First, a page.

Eloise was born around 1100 and was known for her intelligence and scholarly accomplishments in Greek and Hebrew. She lived in the home of her uncle Fulbert, canon of Notre Dame Cathedral.
Abelard agreed to tutor Eloise in return for being granted residence in the Fulbert household. It wasn’t long before the two scholars connected on more than an intellectual level. The affair led to pregnancy. Fulbert was livid when he discovered the situation and Abelard slipped Eloise away to live with his sister awaiting the birth of the child. The baby boy was named Astralobe. Abelard wanted to marry Eloise but she held back, believing her lower birth status would shame him. Eventually they married secretly, but Fulbert was still raging at what he felt was Abelard’s perfidy.
Abelard then placed Eloise in a convent, apparently for her safety. Abelard wrote, “Oh how great was the uncle’s grief when he learned the truth, and how bitter was the sorrow of the lovers when we were forced to part.”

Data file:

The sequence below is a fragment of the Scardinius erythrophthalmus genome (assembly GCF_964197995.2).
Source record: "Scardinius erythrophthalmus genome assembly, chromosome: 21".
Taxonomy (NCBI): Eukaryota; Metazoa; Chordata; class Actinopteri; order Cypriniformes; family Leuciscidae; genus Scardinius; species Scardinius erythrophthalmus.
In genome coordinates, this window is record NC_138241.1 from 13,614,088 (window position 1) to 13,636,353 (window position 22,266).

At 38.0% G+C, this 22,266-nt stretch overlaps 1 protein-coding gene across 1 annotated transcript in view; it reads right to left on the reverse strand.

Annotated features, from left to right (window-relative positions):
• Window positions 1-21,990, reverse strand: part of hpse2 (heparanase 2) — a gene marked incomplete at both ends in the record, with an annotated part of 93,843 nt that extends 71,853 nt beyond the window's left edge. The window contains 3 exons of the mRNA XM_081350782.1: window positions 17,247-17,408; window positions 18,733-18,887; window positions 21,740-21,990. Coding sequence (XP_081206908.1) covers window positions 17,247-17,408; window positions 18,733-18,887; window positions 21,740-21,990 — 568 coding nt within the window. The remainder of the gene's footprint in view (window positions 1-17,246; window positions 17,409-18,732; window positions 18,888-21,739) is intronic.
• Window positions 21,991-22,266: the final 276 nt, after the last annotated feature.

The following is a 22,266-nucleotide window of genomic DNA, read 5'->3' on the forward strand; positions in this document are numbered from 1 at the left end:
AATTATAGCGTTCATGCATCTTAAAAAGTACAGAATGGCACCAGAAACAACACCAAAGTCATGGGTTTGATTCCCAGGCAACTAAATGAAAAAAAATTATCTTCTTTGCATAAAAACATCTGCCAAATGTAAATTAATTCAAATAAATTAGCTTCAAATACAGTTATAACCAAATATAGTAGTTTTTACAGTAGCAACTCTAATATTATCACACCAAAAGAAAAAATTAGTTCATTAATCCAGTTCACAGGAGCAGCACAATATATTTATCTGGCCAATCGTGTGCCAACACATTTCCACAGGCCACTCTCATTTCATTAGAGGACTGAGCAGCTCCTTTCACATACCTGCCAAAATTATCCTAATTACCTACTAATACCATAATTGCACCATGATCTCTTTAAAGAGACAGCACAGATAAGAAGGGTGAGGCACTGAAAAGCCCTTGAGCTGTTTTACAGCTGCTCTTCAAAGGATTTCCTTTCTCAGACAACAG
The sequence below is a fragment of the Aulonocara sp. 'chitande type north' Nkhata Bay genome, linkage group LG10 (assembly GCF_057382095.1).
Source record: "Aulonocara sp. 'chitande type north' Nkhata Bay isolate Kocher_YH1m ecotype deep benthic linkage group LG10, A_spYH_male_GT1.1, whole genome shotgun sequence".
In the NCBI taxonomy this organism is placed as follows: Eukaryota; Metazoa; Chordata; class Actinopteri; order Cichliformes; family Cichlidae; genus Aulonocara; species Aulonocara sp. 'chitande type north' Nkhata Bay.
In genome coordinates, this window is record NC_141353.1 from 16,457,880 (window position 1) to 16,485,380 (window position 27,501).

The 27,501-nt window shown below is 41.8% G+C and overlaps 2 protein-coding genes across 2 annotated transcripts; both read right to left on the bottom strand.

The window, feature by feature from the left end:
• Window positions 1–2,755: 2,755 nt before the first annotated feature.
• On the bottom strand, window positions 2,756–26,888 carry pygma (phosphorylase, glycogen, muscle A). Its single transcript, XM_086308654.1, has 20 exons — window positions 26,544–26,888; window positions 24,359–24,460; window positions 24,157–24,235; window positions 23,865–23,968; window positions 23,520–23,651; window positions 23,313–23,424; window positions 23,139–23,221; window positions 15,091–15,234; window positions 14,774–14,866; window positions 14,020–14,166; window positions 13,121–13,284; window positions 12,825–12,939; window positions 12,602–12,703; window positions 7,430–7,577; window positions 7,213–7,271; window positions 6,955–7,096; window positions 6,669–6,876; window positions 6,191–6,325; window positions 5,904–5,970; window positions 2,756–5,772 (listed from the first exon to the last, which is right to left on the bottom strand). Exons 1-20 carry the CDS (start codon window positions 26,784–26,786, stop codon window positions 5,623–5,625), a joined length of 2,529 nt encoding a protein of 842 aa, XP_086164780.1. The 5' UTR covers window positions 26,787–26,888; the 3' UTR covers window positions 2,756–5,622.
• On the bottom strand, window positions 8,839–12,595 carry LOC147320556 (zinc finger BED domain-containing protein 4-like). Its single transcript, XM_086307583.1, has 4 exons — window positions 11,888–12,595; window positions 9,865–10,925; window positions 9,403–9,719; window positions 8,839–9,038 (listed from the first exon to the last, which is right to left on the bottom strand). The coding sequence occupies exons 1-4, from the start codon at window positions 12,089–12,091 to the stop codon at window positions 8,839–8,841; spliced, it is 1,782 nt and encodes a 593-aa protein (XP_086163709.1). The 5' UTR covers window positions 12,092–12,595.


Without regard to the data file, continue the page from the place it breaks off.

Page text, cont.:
Fulbert took this as desertion on Abelard’s part. It was now Abelard who needed the protection. He was attacked by a group of friends of Fulbert, beaten, and castrated.
He became a monk at The Abbey of St. Denis. Eloise, feeling abandoned at no further contact from Abelard, took her vows at the convent where she had sought sanctuary, eventually becoming Abbess at an Abbey that Abelard had founded.
They met by accident after a passage of years and this prompted a reconnection by correspondence. The letters which were recovered were in some cases passionate and in others philosophical.
Eloise wrote, “You know beloved and the whole world knows how much I have lost in you, how at one wretched stroke of fortune that supreme act of flagrant treachery robbed me of my very self in robbing me of you.”
Abelard died in 1142, Eloise in 1163.
Alexander Pope chronicled their love in the poem Eloise to Abelard, written in 1717. ‘May one kind grave unite each hapless name, and graft my love immortal on thy frame…if ever chance two wandering lovers brings…O’er the pale marble shall they join their heads and drink the falling tears each other sheds, then sadly say with mutual pity moved, ”Oh may we never love as these have loved.”’
Josephine Bonaparte was said to be so moved in reading the Eloise and Abelard love letters that she ordered their bones to be entombed together in Pere Lachaise cemetery in Paris. Lovers from all over the world still visit their tomb.